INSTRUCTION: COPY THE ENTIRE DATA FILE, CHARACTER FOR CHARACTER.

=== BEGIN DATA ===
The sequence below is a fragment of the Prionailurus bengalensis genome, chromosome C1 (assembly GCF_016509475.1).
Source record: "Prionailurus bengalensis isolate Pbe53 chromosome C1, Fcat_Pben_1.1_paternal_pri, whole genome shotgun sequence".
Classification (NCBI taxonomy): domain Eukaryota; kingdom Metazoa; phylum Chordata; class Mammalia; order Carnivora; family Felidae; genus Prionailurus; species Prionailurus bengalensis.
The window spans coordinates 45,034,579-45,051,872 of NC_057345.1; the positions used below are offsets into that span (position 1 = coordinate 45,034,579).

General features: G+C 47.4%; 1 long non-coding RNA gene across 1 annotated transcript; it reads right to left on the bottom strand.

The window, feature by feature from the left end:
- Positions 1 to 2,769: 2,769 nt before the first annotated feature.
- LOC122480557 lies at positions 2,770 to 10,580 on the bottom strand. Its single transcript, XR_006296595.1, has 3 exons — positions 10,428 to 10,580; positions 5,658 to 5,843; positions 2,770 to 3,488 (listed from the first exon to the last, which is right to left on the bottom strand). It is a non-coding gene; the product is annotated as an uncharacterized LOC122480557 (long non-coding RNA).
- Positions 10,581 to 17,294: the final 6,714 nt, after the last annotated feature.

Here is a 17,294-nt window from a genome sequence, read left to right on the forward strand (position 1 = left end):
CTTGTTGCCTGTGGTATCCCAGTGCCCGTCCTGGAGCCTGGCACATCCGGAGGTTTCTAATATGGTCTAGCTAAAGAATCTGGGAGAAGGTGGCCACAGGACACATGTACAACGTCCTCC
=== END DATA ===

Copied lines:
The sequence below is a fragment of the Prionailurus bengalensis genome, chromosome C1 (assembly GCF_016509475.1).
Source record: "Prionailurus bengalensis isolate Pbe53 chromosome C1, Fcat_Pben_1.1_paternal_pri, whole genome shotgun sequence".
Classification (NCBI taxonomy): domain Eukaryota; kingdom Metazoa; phylum Chordata; class Mammalia; order Carnivora; family Felidae; genus Prionailurus; species Prionailurus bengalensis.
The window spans coordinates 45,034,579-45,051,872 of NC_057345.1; the positions used below are offsets into that span (position 1 = coordinate 45,034,579).

General features: G+C 47.4%; 1 long non-coding RNA gene across 1 annotated transcript; it reads right to left on the bottom strand.

The window, feature by feature from the left end:
- Positions 1 to 2,769: 2,769 nt before the first annotated feature.
- LOC122480557 lies at positions 2,770 to 10,580 on the bottom strand. Its single transcript, XR_006296595.1, has 3 exons — positions 10,428 to 10,580; positions 5,658 to 5,843; positions 2,770 to 3,488 (listed from the first exon to the last, which is right to left on the bottom strand). It is a non-coding gene; the product is annotated as an uncharacterized LOC122480557 (long non-coding RNA).
- Positions 10,581 to 17,294: the final 6,714 nt, after the last annotated feature.

Here is a 17,294-nt window from a genome sequence, read left to right on the forward strand (position 1 = left end):
CTTGTTGCCTGTGGTATCCCAGTGCCCGTCCTGGAGCCTGGCACATCCGGAGGTTTCTAATATGGTCTAGCTAAAGAATCTGGGAGAAGGTGGCCACAGGACACATGTACAACGTCCTCC